Roman numerals Summary 
  The Roman numeral system for representing numbers was developed around 500 B.C. As the Romans conquered much of the world that was known to them, their numeral system spread throughout Europe, where Roman numerals remained the primary manner for representing numbers for centuries. 
  Roman numerals are commonly used today in numbered lists (in outline format), clockfaces, pages preceding the main body of a book, chord triads in music analysis, the numbering of movie sequels, book publication dates, successive rulers with identical names, and the numbering of some sport events, such as the Olympic Games or the Super Bowls.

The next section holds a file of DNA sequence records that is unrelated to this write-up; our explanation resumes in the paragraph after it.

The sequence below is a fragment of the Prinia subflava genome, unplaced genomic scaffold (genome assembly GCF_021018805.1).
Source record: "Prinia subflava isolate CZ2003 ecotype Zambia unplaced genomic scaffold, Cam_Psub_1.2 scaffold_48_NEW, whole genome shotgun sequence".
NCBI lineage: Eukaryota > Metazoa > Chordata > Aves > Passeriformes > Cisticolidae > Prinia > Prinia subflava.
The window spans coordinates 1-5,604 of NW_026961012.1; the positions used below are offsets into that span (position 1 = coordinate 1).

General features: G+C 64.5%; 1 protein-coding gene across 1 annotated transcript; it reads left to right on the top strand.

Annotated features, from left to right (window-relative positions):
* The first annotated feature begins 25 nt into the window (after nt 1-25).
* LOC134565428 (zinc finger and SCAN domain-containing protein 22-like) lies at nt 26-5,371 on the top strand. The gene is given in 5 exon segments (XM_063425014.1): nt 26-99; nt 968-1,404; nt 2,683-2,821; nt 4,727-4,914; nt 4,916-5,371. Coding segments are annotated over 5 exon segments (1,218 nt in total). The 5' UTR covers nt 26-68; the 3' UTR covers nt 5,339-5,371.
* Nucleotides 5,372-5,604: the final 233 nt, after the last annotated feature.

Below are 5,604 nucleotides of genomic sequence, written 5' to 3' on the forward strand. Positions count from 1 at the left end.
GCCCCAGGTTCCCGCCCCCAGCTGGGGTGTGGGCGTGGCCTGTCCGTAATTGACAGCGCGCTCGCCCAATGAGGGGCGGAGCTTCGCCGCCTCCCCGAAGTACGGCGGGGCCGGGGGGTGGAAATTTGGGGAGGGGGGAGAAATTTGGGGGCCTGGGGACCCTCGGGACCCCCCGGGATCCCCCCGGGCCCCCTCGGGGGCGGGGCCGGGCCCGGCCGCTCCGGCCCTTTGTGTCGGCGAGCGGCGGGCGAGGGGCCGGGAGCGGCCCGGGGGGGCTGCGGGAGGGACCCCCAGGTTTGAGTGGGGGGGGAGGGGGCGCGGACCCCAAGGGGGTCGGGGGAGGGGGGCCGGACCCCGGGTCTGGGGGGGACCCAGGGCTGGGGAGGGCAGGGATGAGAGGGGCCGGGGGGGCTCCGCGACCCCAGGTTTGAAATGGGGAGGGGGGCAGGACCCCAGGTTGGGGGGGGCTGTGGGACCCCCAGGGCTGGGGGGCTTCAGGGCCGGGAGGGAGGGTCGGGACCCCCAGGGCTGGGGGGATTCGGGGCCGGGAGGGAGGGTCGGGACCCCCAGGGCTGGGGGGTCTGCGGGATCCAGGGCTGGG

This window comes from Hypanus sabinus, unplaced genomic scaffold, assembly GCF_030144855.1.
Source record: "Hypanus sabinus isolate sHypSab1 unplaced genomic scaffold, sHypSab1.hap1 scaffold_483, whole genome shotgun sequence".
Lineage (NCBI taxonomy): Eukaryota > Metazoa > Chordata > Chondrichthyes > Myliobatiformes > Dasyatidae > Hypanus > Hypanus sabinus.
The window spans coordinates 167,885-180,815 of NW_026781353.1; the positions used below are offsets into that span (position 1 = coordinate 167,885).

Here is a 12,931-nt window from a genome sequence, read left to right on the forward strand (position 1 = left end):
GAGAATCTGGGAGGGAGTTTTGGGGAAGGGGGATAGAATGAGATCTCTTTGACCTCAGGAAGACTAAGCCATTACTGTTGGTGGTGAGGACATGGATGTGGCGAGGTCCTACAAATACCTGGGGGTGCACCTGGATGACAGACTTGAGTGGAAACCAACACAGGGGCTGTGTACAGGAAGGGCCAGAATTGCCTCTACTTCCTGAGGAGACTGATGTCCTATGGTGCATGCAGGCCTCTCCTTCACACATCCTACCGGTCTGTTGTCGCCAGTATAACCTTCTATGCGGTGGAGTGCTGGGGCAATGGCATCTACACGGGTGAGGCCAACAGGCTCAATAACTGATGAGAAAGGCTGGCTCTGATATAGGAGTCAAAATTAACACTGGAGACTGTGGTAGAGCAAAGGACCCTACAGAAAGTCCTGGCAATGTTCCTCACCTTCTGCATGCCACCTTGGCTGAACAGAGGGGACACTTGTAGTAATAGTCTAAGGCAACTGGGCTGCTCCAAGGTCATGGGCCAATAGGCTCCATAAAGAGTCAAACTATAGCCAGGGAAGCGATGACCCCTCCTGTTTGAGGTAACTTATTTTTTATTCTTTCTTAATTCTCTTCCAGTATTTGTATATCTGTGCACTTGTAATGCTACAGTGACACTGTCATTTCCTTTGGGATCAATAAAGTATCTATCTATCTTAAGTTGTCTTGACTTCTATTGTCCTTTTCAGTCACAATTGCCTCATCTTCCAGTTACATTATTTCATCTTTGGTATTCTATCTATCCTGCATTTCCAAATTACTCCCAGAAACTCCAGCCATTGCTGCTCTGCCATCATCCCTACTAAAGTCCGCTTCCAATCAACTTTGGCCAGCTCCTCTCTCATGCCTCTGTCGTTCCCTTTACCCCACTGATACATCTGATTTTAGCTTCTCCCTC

Roman numerals remained in common use until about the 14th century, when they were replaced by Arabic numerals (thought to have been introduced to Europe from alAndalus, by way of Arab traders and arithmetic treatises, around the 11th century). 
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